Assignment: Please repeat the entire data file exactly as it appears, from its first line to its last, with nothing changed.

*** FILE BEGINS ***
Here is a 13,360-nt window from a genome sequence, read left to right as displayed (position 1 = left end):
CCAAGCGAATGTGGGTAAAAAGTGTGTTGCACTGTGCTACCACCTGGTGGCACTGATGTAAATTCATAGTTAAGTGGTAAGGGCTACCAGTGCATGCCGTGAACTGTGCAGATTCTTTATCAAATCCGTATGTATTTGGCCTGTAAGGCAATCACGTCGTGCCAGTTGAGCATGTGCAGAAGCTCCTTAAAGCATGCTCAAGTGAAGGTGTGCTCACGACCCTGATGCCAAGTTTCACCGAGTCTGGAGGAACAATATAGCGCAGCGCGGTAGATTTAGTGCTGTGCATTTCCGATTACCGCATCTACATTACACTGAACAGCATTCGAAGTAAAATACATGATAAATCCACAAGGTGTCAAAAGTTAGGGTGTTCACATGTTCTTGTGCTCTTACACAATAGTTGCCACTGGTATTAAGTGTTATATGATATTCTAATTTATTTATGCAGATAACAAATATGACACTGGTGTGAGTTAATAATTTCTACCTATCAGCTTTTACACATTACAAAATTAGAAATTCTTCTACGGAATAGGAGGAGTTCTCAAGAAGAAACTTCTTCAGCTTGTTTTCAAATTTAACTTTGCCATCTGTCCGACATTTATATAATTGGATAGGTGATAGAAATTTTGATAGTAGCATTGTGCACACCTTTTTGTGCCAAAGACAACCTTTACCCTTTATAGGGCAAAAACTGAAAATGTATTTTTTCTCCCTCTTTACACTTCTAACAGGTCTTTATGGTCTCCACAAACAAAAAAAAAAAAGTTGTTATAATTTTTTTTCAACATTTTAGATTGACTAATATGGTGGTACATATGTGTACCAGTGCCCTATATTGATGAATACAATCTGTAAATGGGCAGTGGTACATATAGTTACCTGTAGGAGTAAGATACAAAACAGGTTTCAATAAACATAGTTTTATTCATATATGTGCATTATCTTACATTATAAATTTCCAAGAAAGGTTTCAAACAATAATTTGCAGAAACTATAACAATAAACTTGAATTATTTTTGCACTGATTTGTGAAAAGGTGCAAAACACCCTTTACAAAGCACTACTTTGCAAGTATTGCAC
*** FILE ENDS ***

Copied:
Here is a 13,360-nt window from a genome sequence, read left to right as displayed (position 1 = left end):
CCAAGCGAATGTGGGTAAAAAGTGTGTTGCACTGTGCTACCACCTGGTGGCACTGATGTAAATTCATAGTTAAGTGGTAAGGGCTACCAGTGCATGCCGTGAACTGTGCAGATTCTTTATCAAATCCGTATGTATTTGGCCTGTAAGGCAATCACGTCGTGCCAGTTGAGCATGTGCAGAAGCTCCTTAAAGCATGCTCAAGTGAAGGTGTGCTCACGACCCTGATGCCAAGTTTCACCGAGTCTGGAGGAACAATATAGCGCAGCGCGGTAGATTTAGTGCTGTGCATTTCCGATTACCGCATCTACATTACACTGAACAGCATTCGAAGTAAAATACATGATAAATCCACAAGGTGTCAAAAGTTAGGGTGTTCACATGTTCTTGTGCTCTTACACAATAGTTGCCACTGGTATTAAGTGTTATATGATATTCTAATTTATTTATGCAGATAACAAATATGACACTGGTGTGAGTTAATAATTTCTACCTATCAGCTTTTACACATTACAAAATTAGAAATTCTTCTACGGAATAGGAGGAGTTCTCAAGAAGAAACTTCTTCAGCTTGTTTTCAAATTTAACTTTGCCATCTGTCCGACATTTATATAATTGGATAGGTGATAGAAATTTTGATAGTAGCATTGTGCACACCTTTTTGTGCCAAAGACAACCTTTACCCTTTATAGGGCAAAAACTGAAAATGTATTTTTTCTCCCTCTTTACACTTCTAACAGGTCTTTATGGTCTCCACAAACAAAAAAAAAAAAGTTGTTATAATTTTTTTTCAACATTTTAGATTGACTAATATGGTGGTACATATGTGTACCAGTGCCCTATATTGATGAATACAATCTGTAAATGGGCAGTGGTACATATAGTTACCTGTAGGAGTAAGATACAAAACAGGTTTCAATAAACATAGTTTTATTCATATATGTGCATTATCTTACATTATAAATTTCCAAGAAAGGTTTCAAACAATAATTTGCAGAAACTATAACAATAAACTTGAATTATTTTTGCACTGATTTGTGAAAAGGTGCAAAACACCCTTTACAAAGCACTACTTTGCAAGTATTGCAC